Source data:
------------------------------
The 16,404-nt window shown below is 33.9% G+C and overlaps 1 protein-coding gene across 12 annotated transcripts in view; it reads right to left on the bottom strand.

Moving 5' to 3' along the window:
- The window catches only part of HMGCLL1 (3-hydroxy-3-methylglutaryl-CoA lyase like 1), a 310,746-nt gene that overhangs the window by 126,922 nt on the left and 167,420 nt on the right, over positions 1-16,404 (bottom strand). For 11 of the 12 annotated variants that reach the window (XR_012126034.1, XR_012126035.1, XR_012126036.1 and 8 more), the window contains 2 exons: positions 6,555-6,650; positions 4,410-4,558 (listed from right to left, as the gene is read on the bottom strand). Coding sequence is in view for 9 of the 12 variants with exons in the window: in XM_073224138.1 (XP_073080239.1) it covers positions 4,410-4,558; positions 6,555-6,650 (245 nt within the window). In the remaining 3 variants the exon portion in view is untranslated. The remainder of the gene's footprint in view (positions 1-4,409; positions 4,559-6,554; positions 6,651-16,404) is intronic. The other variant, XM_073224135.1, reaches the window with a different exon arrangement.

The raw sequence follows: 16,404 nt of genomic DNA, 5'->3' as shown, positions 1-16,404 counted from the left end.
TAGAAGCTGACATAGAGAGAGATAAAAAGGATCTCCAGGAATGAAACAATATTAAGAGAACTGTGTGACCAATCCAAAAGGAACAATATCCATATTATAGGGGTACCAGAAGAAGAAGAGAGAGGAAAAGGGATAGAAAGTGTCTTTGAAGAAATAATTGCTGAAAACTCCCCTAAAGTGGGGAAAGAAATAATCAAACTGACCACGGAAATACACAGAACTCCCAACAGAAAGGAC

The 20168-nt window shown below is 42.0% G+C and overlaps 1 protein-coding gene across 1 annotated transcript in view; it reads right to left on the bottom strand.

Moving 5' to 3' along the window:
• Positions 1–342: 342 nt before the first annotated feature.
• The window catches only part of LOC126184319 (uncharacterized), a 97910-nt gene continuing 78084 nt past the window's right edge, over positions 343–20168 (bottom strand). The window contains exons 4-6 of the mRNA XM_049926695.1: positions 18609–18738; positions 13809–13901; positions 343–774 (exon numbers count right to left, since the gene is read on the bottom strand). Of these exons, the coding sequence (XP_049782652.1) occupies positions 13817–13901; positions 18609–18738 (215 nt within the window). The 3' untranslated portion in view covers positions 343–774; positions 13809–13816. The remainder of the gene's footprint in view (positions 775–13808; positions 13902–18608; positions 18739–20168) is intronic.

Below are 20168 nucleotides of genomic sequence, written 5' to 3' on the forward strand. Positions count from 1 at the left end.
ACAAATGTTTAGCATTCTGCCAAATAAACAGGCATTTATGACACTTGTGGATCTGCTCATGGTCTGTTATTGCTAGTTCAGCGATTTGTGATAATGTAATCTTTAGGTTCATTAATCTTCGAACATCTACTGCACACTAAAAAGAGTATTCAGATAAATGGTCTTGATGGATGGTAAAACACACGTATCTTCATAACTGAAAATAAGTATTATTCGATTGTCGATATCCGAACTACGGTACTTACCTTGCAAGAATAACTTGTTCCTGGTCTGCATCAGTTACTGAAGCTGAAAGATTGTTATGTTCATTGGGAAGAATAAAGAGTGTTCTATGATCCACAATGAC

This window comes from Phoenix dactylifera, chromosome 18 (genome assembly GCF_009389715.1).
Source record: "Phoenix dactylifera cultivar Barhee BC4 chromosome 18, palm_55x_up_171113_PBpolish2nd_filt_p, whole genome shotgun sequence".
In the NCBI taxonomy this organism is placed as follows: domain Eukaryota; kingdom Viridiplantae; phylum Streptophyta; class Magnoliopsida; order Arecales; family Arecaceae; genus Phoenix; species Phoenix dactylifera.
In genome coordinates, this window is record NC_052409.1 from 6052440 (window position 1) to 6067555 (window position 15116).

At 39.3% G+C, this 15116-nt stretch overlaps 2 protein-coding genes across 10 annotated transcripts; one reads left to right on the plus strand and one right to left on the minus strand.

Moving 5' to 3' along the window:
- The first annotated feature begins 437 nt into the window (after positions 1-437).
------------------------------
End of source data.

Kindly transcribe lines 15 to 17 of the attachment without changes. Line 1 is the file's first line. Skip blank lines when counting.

In genome coordinates, this window is record NC_052409.1 from 6052440 (window position 1) to 6067555 (window position 15116).

At 39.3% G+C, this 15116-nt stretch overlaps 2 protein-coding genes across 10 annotated transcripts; one reads left to right on the plus strand and one right to left on the minus strand.

Moving 5' to 3' along the window: